Marketing your ITSM program goes well beyond a nifty slogan or a write-up in the corporate newsletter.
You need to spend the time understanding your stakeholders, who are your friends, who are your foes, and who are your potential champions. Then you have to craft concise and powerful messages that communicate the value proposition to each of these groups.
Not only do you need to communicate, but also you need to communicate often. Don’t assume they read that email you sent. Spread your message through multiple formats including; meetings, workshops, lunch and learns, articles, video posts – anything to get the message out.
Encourage feedback and respond to questions. Remember you are trying to win an audience, not alienate them.
Above all, do not oversell the value proposition. Set the right expectations, and most importantly, always deliver what you say you will.
I plan to write more about Marketing ITSM in upcoming posts, but in the meantime, I want to conclude this article with five of the reasons why I believe it’s important.
So, what are the 5 reasons for marketing your ITSM program?
- Fighting Vendor FUD (fear, uncertainty, and doubt) – Vendors, since the dawn of time, have been saying that their tool, “out of the box”, is all you need to implement ITSM. You don’t need to waste time on processes or requirements. They want you to move quickly and implement fast. Why? Because they are paid on commission and are measured quarterly. Problem is that they have big marketing budgets and the ear of management. You need a strong argument to combat the FUD.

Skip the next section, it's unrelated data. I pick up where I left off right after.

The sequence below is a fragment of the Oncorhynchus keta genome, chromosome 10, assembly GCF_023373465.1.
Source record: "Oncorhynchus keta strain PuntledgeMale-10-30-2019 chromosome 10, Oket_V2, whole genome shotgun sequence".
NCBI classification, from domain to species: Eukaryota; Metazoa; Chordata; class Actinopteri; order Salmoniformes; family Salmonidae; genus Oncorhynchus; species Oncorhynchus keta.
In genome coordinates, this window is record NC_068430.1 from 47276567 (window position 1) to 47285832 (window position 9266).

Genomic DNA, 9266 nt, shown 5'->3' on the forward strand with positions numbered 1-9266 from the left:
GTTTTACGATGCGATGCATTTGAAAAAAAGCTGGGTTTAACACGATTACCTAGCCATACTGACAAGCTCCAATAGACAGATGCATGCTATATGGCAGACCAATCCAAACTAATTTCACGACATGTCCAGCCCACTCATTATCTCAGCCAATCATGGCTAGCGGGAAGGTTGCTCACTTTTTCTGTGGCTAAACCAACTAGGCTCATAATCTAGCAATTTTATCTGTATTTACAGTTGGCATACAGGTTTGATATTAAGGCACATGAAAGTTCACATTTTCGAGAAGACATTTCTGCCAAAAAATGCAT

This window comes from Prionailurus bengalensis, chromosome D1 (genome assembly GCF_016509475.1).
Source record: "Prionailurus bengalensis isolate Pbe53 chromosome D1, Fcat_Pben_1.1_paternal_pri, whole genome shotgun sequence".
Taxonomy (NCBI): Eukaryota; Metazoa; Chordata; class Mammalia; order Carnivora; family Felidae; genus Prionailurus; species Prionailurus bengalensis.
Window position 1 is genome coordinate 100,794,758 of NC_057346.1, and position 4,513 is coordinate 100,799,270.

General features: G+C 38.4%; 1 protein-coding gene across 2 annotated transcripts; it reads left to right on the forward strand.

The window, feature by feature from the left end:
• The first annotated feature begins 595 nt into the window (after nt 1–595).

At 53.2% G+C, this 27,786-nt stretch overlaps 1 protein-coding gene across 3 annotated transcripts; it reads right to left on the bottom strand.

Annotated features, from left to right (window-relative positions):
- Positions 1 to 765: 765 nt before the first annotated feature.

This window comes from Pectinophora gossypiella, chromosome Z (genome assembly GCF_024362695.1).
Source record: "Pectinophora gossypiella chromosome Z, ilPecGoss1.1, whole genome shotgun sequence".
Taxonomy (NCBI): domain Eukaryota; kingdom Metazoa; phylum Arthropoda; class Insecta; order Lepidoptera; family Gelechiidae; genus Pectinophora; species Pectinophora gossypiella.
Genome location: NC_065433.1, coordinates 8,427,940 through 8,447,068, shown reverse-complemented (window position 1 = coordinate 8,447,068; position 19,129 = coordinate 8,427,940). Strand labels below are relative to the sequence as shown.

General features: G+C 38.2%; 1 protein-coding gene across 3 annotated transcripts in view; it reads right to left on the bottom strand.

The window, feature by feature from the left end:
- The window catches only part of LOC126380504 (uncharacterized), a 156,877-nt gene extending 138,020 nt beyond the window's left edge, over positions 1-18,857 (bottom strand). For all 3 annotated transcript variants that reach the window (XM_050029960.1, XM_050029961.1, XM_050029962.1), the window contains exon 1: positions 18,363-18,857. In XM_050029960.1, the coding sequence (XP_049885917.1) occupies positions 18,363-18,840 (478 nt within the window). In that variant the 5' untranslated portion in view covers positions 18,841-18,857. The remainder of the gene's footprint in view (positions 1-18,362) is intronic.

- Gaining Management Buy-in – Management’s role is to make the best use of the limited resources of the firm. Everyone is battling for his or her attention and for the budget that comes with it. You need to stand out amongst your peers.
- Fighting the Naysayers – There are always naysayers to every project or program. If you are lucky, you know who they are. Unfortunately, they are often hidden, working in the background to derail your program. An effective marketing program is essential to combating these folks.
- Communicating Success – Once of the surest ways to get support for your program is to deliver something of value and then make sure everyone knows about it. Your ITSM marketing program is your vehicle for communicating success.
- It’s How We Are Wired – Marketing is pervasive in our society. We have been raised on a steady stream of commercials and marketing messages. Marketing works because of the science behind it. Make that science work for you!
The world is full of great ideas, and ITSM is definitely one of them. Don’t assume that everyone “just gets it”. A successful ITSM program requires a strong marketing component to ensure its success.
I loved my Palm Pilot, Amiga computer, and Beta recorder – but I now pretty much do it all on my iPad. Don’t let your ITSM program become a technological footnote.